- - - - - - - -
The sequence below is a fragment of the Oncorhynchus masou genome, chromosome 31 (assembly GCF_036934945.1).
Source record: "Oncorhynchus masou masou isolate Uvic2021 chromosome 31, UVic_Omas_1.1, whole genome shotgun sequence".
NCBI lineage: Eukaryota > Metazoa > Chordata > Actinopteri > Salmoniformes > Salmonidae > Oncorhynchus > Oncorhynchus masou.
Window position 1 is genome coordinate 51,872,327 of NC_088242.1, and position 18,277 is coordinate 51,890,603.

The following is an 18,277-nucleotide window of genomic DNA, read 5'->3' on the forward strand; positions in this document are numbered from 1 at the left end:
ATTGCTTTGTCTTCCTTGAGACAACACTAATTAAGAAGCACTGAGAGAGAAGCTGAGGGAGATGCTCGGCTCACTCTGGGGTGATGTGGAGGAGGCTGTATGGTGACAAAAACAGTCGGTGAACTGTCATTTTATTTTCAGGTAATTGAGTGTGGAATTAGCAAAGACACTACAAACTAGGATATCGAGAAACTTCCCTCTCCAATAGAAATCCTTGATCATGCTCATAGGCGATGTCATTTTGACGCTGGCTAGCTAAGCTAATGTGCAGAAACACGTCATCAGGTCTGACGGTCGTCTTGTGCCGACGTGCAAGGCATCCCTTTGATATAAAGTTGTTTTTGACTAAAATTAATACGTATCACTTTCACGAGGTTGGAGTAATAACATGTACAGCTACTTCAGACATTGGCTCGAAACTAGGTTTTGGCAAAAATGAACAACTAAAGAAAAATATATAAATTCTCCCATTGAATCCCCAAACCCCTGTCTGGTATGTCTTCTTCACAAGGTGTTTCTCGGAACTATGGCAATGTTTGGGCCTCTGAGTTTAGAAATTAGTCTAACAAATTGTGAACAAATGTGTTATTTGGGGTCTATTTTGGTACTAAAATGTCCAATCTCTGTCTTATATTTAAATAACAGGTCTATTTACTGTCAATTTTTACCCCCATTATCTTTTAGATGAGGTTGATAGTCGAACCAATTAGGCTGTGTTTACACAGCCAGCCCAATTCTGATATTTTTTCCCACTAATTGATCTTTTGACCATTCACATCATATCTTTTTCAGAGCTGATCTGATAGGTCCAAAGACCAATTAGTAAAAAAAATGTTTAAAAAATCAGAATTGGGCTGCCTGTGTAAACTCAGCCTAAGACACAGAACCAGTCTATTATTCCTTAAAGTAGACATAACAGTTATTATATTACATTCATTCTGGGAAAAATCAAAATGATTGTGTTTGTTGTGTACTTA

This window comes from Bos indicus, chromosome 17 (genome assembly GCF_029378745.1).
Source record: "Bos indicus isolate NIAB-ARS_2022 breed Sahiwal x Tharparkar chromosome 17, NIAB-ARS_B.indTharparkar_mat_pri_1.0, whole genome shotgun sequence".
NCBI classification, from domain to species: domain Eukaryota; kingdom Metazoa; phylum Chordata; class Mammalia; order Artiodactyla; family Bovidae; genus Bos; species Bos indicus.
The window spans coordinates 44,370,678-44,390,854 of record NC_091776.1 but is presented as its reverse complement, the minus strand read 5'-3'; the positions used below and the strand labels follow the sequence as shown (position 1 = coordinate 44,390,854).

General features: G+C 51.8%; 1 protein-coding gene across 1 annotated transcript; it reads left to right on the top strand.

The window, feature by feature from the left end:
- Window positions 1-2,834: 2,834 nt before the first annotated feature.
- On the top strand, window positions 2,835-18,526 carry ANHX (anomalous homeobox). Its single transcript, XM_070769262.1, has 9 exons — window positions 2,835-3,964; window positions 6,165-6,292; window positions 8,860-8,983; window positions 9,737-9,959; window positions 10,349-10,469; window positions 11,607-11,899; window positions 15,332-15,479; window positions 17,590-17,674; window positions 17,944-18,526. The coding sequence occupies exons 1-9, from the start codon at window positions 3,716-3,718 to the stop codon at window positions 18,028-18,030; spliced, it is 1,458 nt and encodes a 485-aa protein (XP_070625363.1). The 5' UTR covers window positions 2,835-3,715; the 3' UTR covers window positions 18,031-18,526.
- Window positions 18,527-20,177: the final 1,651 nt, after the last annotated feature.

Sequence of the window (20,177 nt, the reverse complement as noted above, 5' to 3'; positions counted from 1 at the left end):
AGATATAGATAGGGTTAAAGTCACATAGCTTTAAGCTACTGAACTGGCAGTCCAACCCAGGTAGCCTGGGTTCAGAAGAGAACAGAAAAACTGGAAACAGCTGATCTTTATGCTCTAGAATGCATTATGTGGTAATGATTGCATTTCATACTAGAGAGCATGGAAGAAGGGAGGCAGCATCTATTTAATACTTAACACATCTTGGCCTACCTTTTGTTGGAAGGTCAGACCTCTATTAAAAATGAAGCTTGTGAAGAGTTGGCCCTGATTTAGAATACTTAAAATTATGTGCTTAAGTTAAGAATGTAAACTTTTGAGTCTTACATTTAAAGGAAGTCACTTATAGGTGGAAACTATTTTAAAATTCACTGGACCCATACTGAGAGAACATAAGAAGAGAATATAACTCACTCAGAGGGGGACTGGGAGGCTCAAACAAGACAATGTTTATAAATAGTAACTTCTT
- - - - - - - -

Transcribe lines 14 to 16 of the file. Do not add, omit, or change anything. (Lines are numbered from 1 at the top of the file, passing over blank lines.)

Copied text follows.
- On the top strand, window positions 2,835-18,526 carry ANHX (anomalous homeobox). Its single transcript, XM_070769262.1, has 9 exons — window positions 2,835-3,964; window positions 6,165-6,292; window positions 8,860-8,983; window positions 9,737-9,959; window positions 10,349-10,469; window positions 11,607-11,899; window positions 15,332-15,479; window positions 17,590-17,674; window positions 17,944-18,526. The coding sequence occupies exons 1-9, from the start codon at window positions 3,716-3,718 to the stop codon at window positions 18,028-18,030; spliced, it is 1,458 nt and encodes a 485-aa protein (XP_070625363.1). The 5' UTR covers window positions 2,835-3,715; the 3' UTR covers window positions 18,031-18,526.
- Window positions 18,527-20,177: the final 1,651 nt, after the last annotated feature.

Sequence of the window (20,177 nt, the reverse complement as noted above, 5' to 3'; positions counted from 1 at the left end):